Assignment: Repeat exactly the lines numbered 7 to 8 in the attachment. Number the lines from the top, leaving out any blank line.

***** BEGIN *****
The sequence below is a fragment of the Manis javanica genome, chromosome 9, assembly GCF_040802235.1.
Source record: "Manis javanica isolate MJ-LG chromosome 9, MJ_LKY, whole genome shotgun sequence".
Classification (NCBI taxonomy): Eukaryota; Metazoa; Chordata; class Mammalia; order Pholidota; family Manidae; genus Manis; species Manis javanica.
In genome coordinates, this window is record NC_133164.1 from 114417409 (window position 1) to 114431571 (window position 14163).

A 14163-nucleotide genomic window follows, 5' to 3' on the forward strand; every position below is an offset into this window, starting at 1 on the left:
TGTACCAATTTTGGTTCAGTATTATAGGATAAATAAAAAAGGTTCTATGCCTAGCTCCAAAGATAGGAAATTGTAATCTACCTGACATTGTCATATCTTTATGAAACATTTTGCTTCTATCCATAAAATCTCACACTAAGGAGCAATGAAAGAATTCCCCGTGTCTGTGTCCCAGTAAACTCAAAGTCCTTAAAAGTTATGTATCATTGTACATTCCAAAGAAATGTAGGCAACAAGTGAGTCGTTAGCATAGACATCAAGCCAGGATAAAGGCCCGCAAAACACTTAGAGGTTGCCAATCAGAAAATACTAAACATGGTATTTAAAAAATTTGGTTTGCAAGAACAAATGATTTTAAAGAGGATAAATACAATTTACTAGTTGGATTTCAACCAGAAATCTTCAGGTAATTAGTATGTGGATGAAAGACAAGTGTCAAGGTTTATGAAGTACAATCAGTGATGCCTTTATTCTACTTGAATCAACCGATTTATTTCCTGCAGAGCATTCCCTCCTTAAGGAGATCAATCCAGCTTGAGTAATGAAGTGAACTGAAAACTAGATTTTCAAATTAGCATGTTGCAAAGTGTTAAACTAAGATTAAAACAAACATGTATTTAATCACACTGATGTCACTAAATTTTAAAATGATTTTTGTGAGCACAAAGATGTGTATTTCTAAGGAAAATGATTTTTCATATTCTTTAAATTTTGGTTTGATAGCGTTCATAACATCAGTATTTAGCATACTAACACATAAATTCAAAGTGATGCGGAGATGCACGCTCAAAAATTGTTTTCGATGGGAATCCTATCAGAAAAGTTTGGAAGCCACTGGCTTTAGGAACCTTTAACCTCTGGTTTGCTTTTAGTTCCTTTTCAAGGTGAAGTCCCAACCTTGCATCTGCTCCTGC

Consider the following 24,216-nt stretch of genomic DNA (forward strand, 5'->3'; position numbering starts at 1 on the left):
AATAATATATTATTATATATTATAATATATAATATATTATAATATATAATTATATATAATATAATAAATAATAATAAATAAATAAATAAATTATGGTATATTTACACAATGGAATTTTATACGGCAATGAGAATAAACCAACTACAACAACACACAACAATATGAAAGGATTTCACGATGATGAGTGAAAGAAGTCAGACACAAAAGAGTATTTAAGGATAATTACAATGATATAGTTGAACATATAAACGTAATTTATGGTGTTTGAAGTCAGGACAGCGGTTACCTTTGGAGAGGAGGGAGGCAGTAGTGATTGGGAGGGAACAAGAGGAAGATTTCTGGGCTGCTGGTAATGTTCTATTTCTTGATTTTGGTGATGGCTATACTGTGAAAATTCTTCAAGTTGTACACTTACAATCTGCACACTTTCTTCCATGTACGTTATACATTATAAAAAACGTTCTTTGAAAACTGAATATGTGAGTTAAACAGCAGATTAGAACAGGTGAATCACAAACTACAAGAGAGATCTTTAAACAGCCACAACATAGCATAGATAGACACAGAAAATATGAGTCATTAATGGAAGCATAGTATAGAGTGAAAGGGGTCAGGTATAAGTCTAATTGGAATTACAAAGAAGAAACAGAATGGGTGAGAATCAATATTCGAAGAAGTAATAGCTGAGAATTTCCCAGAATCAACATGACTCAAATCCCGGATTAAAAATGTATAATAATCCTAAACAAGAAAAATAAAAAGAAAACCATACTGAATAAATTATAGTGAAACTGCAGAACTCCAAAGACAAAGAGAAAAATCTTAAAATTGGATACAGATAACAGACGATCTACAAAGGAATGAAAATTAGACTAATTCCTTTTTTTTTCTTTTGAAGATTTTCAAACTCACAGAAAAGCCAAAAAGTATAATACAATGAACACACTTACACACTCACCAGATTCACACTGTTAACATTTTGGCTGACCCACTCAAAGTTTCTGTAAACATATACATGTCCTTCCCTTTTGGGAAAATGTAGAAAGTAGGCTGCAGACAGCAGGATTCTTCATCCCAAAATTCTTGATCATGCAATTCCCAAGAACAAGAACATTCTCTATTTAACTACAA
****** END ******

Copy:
Consider the following 24,216-nt stretch of genomic DNA (forward strand, 5'->3'; position numbering starts at 1 on the left):
AATAATATATTATTATATATTATAATATATAATATATTATAATATATAATTATATATAATATAATAAATAATAATAAATAAATAAATAAATTATGGTATATTTACACAATGGAATTTTATACGGCAATGAGAATAAACCAACTACAACAACACACAACAATATGAAAGGATTTCACGATGATGAGTGAAAGAAGTCAGACACAAAAGAGTATTTAAGGATAATTACAATGATATAGTTGAACATATAAACGTAATTTATGGTGTTTGAAGTCAGGACAGCGGTTACCTTTGGAGAGGAGGGAGGCAGTAGTGATTGGGAGGGAACAAGAGGAAGATTTCTGGGCTGCTGGTAATGTTCTATTTCTTGATTTTGGTGATGGCTATACTGTGAAAATTCTTCAAGTTGTACACTTACAATCTGCACACTTTCTTCCATGTACGTTATACATTATAAAAAACGTTCTTTGAAAACTGAATATGTGAGTTAAACAGCAGATTAGAACAGGTGAATCACAAACTACAAGAGAGATCTTTAAACAGCCACAACATAGCATAGATAGACACAGAAAATATGAGTCATTAATGGAAGCATAGTATAGAGTGAAAGGGGTCAGGTATAAGTCTAATTGGAATTACAAAGAAGAAACAGAATGGGTGAGAATCAATATTCGAAGAAGTAATAGCTGAGAATTTCCCAGAATCAACATGACTCAAATCCCGGATTAAAAATGTATAATAATCCTAAACAAGAAAAATAAAAAGAAAACCATACTGAATAAATTATAGTGAAACTGCAGAACTCCAAAGACAAAGAGAAAAATCTTAAAATTGGATACAGATAACAGACGATCTACAAAGGAATGAAAATTAGACTAATTCCTTTTTTTTTCTTTTGAAGATTTTCAAACTCACAGAAAAGCCAAAAAGTATAATACAATGAACACACTTACACACTCACCAGATTCACACTGTTAACATTTTGGCTGACCCACTCAAAGTTTCTGTAAACATATACATGTCCTTCCCTTTTGGGAAAATGTAGAAAGTAGGCTGCAGACAGCAGGATTCTTCATCCCAAAATTCTTGATCATGCAATTCCCAAGAACAAGAACATTCTCTATTTAACTACAA